Knowledge for Development (K4D) Laos

Farmers transplanting rice in the northern part of Laos
Farmers transplanting rice in the northern part of Laos. Photo: Michael Epprecht

Continued sharing and integration of information across thematic sectors and administrative levels is an essential basis for the establishment and maintenance of a comprehensive information and knowledge base that can inform planning and decision-making towards sustainable development.

The Lao Knowledge for Development (K4D) project aims at supporting this through institutionalizing information sharing, integration and analysis processes, developing respective capacities, and promoting knowledge generation and uptake through active engagement in science-policy dialogue processes.

The project builds on the achievements of the Lao DECIDE info project which sought to stimulate data and information sharing between relevant sectors and administrative levels to improve evidence-based socio-economic planning and decision-making in Lao PDR.


The K4D project has two mutually dependent and complementary main objectives:

  1. To enhance continuous cross-sectoral and vertical integration of detailed national information from a broad range of thematic sectors.
  2. To develop and feed into the national policy dialogue new knowledge that informs key strategic decisions and policies in support of a smooth graduation from the country’s status of one of the Least Developed Countries (LDCs), and for reaching the targets of the global 2030 Agenda.

Main results

The K4D project developed three new web-based information management platforms for different purposes. It created capacities in relevant partner institutions to manage and use these systems, and realized the physical and institutional hosting of the systems by the relevant partner institutions of the Lao government.

  1. On the public national development information platform, a wide range of key national datasets are shared by various departments of several ministries, and are accessed and used by a range of users from the government, the universities in Laos, as well as from various development partner organizations, international researchers, and individuals.
  2. The public provincial Savannakhet Development Information platform provides easy access to thematically integrated geographic information layers on a wide range of topics, combined with online tools that can help to guide important decisions on land management. The platform development was a joint endeavor with the SAFE Ecosystems project of UNDP in Laos.
  3. The national land concessions information system LCIS is a web-based, government internal information sharing and integration platform. It seeks to compile and integrate spatial, statistical, and documentary information on all land concessions throughout Laos, that have been granted at either national, provincial, or district level. Currently, the information base focusses on concessions in the sectors of agriculture, tree plantation, hydropower, mining, and special economic zones.

The new platforms fostered the emergence of a more open data sharing culture within the government of Laos, and greatly facilitated the institutionalization of processes for data sharing and integration among key government agencies. The resulting and continuously evolving nationally integrated information bases are key sources of insights that inform current development and land management policies and decisions.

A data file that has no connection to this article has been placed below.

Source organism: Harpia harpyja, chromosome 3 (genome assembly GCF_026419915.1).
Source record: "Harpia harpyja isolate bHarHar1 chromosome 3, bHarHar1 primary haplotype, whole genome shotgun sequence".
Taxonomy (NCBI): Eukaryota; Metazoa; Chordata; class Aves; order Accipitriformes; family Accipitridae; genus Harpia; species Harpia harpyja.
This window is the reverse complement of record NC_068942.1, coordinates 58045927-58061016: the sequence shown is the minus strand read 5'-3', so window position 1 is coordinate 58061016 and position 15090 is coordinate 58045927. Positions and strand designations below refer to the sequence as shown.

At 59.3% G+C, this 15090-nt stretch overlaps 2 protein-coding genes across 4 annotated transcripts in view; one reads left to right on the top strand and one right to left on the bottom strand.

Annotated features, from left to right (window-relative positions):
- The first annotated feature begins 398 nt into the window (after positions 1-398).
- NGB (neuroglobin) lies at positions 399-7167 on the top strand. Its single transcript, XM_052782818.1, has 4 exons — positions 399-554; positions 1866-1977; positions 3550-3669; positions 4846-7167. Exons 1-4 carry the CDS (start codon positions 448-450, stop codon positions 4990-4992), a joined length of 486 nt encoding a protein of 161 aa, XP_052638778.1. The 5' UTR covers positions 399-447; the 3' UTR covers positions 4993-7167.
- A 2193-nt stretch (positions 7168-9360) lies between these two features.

As a direct consequence of the project’s active engagement in providing new knowledge and insights into on-going land management policy discourses, the government issued orders to further investigate 438 concessions with extremely poor performance, and instructed relevant offices to continue the information integration and monitoring works throughout the country.

As a result of the ordered investigations, the government agreed to terminate concession agreements of many investments and issued concrete instructions to other investors to improve their performance. Another significant impact of this work includes the government decision of 2018 to extend the moratorium on some large-scale mining and tree plantation concessions.

Further, the National Assembly has included the inspection of land concessions as part of the National Agenda for addressing the economic and financial difficulties and instructed the government to investigate all existing concessions to ensure that they pay all fees and taxes.

Such active science-policy engagement towards evidence-informed development planning and decision-making was promoted through the project in various ways. Through multi-stakeholder consultation processes, key development challenges by the country were jointly identified, and respective knowledge gaps were detected and approached with targeted research activities. The project was thereby able to promote multi-disciplinary and cross-sectoral analytical work. The research results and recommendations were presented and discussed during multi-stakeholder dialogue events with participants from various government sectors and administrative levels, as well as from development partner organizations.

Duration 2018 – 2022

Swiss Agency for Development and Cooperation (SDC)

Partners Lao Academy for Social and Economic Sciences (LASES), formerly National Institute for Economic Research (NIER)
Ministry of Agriculture and Forestry (MAF), Lao PDR
Ministry of Natural Resources and Environment (MoNRE), Lao PDR
Ministry of Planning and Investment (MPI), Lao PDR
Ministry of Energy and Mines (MEM, Lao PDR
Ministry of Finance (MoF), Lao PDR
Further information CDE Spotlight 
Press release
Contact Dr. Michael Epprecht, CDE Country Office in Laos
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